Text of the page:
Finding it impracticable to effect a landing, owing to the state of the weather, he reluctantly abandoned the attempt; and was returning towards Pouillac, when a violent storm arose and drove his brig on a sand-bank, within range of the tower, where she was high and dry in less than three hours. Providentially, it was midnight when she took the ground, and the enemy did not discover her until she was again under sail, otherwise nothing could have saved her from destruction. Captain St. Clair’s exertions on this alarming occasion were very great, and deserving of much praise. Notwithstanding the failure of the attempt upon Isle Paté, the seamen and marines of Rear-Admiral Penrose’s squadron very soon had an opportunity of performing a brilliant service, hardly surpassed by any exploit of the same nature that has ever been recorded.

Ever since the occupation of Bourdeaux by the allies, General Count De Caen, a staunch adherent of Napoleon Buonaparte, had been making preparations to retake that city, and to punish its inhabitants for their friendly reception of Sir William Beresford. To further the Count’s views, two brigs, each mounting six long 18-pounders, a fine schooner, eight gun-boats, and four armed chasse-marées, had anchored in a line across the mouth of the Dordogne river, which falls into the Gironde about six miles above Blaye, and four leagues below Bourdeaux.

At day-light on the 2d April, this flotilla was discovered near Blaye, apparently pushing for Talmont. Very few minutes elapsed before the British boats were in pursuit; and on their approach, the whole of the enemy’s vessels ran ashore near the citadel, from whence 200 French soldiers marched out to protect them, although their crews, were greatly superior in number to the attacking party. A smart fire was also kept up from the citadel; but nothing could check the ardour of our countrymen, who dashed on, landed, charged the enemy, drove them into the woods with great loss, and kept possession of the beach until the tide allowed the greater part of the vessels to be brought off. They consisted of one brig, the schooner, six gun-boats, and three chasse-marées, together with an imperial state barge, rowing 26 oars[4]. The other brig, gun-boats, and chasse-marée were set on fire and destroyed.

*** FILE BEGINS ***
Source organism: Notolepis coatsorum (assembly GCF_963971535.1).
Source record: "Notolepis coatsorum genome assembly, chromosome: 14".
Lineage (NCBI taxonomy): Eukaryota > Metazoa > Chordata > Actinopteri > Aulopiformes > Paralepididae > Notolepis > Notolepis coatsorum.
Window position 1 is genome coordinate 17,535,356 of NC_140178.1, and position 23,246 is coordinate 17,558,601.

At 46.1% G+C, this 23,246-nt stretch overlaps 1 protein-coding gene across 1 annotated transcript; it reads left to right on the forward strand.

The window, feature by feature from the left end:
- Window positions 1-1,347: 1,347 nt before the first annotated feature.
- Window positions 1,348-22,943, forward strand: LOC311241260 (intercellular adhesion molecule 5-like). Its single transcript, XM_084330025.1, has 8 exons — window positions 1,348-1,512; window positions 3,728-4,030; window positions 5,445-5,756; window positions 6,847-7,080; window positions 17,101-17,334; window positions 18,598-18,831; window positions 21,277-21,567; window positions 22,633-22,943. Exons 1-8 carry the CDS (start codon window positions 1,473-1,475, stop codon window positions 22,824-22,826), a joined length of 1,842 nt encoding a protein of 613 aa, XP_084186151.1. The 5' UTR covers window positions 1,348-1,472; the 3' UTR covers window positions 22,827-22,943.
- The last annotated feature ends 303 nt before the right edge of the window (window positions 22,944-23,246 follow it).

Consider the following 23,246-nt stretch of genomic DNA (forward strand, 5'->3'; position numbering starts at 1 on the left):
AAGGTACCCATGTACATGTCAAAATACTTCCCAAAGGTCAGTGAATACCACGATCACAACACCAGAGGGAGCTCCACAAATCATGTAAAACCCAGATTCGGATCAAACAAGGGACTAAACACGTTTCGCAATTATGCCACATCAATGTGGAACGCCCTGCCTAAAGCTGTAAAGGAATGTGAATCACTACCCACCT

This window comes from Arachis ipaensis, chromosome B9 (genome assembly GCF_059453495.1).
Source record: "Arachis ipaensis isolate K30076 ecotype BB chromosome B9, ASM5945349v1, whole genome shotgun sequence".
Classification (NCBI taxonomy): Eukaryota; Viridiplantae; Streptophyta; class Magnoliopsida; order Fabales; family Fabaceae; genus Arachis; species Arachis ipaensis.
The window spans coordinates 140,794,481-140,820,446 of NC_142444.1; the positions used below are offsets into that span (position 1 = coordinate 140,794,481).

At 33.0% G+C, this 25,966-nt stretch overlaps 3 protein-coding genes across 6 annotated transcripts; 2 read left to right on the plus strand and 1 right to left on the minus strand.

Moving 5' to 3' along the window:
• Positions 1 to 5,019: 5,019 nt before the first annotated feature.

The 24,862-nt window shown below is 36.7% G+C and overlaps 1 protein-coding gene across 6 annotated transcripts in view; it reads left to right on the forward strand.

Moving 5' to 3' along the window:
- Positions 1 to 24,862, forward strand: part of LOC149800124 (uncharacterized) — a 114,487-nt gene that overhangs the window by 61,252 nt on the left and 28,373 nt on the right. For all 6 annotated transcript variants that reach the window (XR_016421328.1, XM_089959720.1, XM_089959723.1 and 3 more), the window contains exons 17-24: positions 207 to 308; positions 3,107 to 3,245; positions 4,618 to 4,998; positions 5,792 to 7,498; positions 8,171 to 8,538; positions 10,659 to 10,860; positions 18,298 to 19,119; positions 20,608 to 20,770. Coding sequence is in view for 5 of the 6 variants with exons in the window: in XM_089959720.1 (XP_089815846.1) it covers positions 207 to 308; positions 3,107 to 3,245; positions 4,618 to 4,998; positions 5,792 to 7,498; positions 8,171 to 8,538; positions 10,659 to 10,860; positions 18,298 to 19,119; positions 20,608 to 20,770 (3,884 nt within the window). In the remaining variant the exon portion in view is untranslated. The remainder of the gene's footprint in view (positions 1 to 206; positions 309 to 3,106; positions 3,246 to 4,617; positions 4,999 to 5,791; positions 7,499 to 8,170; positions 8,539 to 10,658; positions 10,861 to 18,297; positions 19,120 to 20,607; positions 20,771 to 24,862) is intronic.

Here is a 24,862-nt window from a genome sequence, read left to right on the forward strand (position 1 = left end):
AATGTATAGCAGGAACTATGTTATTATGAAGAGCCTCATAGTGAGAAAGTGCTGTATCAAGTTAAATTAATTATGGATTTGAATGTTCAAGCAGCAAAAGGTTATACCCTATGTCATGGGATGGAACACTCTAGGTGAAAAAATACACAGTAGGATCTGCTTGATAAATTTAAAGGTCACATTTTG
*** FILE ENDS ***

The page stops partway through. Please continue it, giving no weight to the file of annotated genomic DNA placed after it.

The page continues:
In the performance of this exploit, the British had not a man slain, and only sixteen persons wounded:– two men, officially reported as missing, were afterwards recovered by Rear-Admiral Penrose, who highly commended the gallantry and excellent conduct of Lieutenant Robert Graham Dunlop, senior officer of the detachment; of whom it is said, that when the party landed, he caught a horse, twisted some rope-yarns together for a bridle, and mounted; observing to those near him, that unless he could keep a-head of his fine fellows, he did not know where they would stop! The exemplary behaviour of Lieutenant Patrick Robertson, R.M., and the other officers who served under Mr. Dunlop’s orders, was also highly eulogised.

After the capture and destruction of the Dordogne flotilla, Rear-Admiral Penrose despatched the boats and marines to Verdun road, where they were placed under the command of Captain Harris, in order to land and storm fort Talmont, while the Egmont took advantage of high water to run over the shoal, and alongside the Regulus. At mid-night, April 6th, just as that well-appointed British ship was in the act of hoisting her jib, for the purpose of casting towards them, the French 74, corvette, and brigs were discovered to be in flames, making a most magnificent bonfire, which continued to burn until sun-rise the following morning.